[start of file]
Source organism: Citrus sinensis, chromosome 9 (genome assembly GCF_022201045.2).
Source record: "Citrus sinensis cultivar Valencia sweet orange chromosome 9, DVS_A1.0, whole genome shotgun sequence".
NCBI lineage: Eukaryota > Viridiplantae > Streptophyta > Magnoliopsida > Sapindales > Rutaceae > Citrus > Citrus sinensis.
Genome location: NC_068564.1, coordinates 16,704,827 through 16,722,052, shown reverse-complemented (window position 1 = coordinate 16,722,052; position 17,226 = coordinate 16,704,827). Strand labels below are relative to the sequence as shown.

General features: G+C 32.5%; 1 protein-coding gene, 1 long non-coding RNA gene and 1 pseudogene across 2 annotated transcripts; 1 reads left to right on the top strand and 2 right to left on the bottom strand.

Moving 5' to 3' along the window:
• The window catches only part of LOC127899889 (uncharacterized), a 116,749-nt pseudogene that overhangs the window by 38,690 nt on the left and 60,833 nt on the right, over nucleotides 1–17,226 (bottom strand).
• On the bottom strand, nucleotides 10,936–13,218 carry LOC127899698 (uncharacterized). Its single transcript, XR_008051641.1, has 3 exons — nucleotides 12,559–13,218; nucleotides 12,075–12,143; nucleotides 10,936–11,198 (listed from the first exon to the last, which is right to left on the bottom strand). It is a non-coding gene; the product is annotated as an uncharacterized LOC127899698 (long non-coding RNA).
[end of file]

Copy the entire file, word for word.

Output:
Source organism: Citrus sinensis, chromosome 9 (genome assembly GCF_022201045.2).
Source record: "Citrus sinensis cultivar Valencia sweet orange chromosome 9, DVS_A1.0, whole genome shotgun sequence".
NCBI lineage: Eukaryota > Viridiplantae > Streptophyta > Magnoliopsida > Sapindales > Rutaceae > Citrus > Citrus sinensis.
Genome location: NC_068564.1, coordinates 16,704,827 through 16,722,052, shown reverse-complemented (window position 1 = coordinate 16,722,052; position 17,226 = coordinate 16,704,827). Strand labels below are relative to the sequence as shown.

General features: G+C 32.5%; 1 protein-coding gene, 1 long non-coding RNA gene and 1 pseudogene across 2 annotated transcripts; 1 reads left to right on the top strand and 2 right to left on the bottom strand.

Moving 5' to 3' along the window:
• The window catches only part of LOC127899889 (uncharacterized), a 116,749-nt pseudogene that overhangs the window by 38,690 nt on the left and 60,833 nt on the right, over nucleotides 1–17,226 (bottom strand).
• On the bottom strand, nucleotides 10,936–13,218 carry LOC127899698 (uncharacterized). Its single transcript, XR_008051641.1, has 3 exons — nucleotides 12,559–13,218; nucleotides 12,075–12,143; nucleotides 10,936–11,198 (listed from the first exon to the last, which is right to left on the bottom strand). It is a non-coding gene; the product is annotated as an uncharacterized LOC127899698 (long non-coding RNA).